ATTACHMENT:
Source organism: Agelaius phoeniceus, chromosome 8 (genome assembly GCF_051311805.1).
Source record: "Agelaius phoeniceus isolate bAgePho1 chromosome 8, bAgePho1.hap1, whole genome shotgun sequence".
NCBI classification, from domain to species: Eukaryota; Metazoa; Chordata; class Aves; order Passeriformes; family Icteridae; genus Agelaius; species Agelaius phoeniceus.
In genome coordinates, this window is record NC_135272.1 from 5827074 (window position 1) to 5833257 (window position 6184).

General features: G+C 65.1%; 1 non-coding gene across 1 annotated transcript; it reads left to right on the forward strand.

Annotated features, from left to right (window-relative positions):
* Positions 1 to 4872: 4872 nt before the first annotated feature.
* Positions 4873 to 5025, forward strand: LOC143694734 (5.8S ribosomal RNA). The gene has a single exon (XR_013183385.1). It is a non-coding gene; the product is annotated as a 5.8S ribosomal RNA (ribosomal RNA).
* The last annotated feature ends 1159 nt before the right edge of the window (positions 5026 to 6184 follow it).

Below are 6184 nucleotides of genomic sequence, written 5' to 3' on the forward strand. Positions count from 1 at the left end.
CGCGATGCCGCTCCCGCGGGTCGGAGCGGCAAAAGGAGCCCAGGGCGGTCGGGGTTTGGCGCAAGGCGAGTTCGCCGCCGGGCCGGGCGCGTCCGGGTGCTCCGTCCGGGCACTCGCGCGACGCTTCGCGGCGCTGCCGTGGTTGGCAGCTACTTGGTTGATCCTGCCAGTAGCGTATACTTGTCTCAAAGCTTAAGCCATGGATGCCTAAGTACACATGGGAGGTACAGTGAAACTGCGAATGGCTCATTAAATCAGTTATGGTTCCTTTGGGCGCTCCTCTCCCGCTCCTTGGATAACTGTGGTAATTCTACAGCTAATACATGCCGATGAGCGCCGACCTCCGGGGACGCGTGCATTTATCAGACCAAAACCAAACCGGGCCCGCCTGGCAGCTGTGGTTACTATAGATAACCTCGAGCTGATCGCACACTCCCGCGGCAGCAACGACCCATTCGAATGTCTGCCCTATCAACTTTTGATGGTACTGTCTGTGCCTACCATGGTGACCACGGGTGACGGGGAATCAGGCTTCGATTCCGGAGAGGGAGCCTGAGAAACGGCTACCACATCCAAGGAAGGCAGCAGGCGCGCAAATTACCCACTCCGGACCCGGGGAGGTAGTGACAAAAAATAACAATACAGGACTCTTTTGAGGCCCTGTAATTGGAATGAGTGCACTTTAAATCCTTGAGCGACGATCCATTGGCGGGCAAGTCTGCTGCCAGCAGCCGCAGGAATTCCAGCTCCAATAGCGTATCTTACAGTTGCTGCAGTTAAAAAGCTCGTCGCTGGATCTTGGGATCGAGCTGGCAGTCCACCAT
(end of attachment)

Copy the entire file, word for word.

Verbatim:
Source organism: Agelaius phoeniceus, chromosome 8 (genome assembly GCF_051311805.1).
Source record: "Agelaius phoeniceus isolate bAgePho1 chromosome 8, bAgePho1.hap1, whole genome shotgun sequence".
NCBI classification, from domain to species: Eukaryota; Metazoa; Chordata; class Aves; order Passeriformes; family Icteridae; genus Agelaius; species Agelaius phoeniceus.
In genome coordinates, this window is record NC_135272.1 from 5827074 (window position 1) to 5833257 (window position 6184).

General features: G+C 65.1%; 1 non-coding gene across 1 annotated transcript; it reads left to right on the forward strand.

Annotated features, from left to right (window-relative positions):
* Positions 1 to 4872: 4872 nt before the first annotated feature.
* Positions 4873 to 5025, forward strand: LOC143694734 (5.8S ribosomal RNA). The gene has a single exon (XR_013183385.1). It is a non-coding gene; the product is annotated as a 5.8S ribosomal RNA (ribosomal RNA).
* The last annotated feature ends 1159 nt before the right edge of the window (positions 5026 to 6184 follow it).

Below are 6184 nucleotides of genomic sequence, written 5' to 3' on the forward strand. Positions count from 1 at the left end.
CGCGATGCCGCTCCCGCGGGTCGGAGCGGCAAAAGGAGCCCAGGGCGGTCGGGGTTTGGCGCAAGGCGAGTTCGCCGCCGGGCCGGGCGCGTCCGGGTGCTCCGTCCGGGCACTCGCGCGACGCTTCGCGGCGCTGCCGTGGTTGGCAGCTACTTGGTTGATCCTGCCAGTAGCGTATACTTGTCTCAAAGCTTAAGCCATGGATGCCTAAGTACACATGGGAGGTACAGTGAAACTGCGAATGGCTCATTAAATCAGTTATGGTTCCTTTGGGCGCTCCTCTCCCGCTCCTTGGATAACTGTGGTAATTCTACAGCTAATACATGCCGATGAGCGCCGACCTCCGGGGACGCGTGCATTTATCAGACCAAAACCAAACCGGGCCCGCCTGGCAGCTGTGGTTACTATAGATAACCTCGAGCTGATCGCACACTCCCGCGGCAGCAACGACCCATTCGAATGTCTGCCCTATCAACTTTTGATGGTACTGTCTGTGCCTACCATGGTGACCACGGGTGACGGGGAATCAGGCTTCGATTCCGGAGAGGGAGCCTGAGAAACGGCTACCACATCCAAGGAAGGCAGCAGGCGCGCAAATTACCCACTCCGGACCCGGGGAGGTAGTGACAAAAAATAACAATACAGGACTCTTTTGAGGCCCTGTAATTGGAATGAGTGCACTTTAAATCCTTGAGCGACGATCCATTGGCGGGCAAGTCTGCTGCCAGCAGCCGCAGGAATTCCAGCTCCAATAGCGTATCTTACAGTTGCTGCAGTTAAAAAGCTCGTCGCTGGATCTTGGGATCGAGCTGGCAGTCCACCAT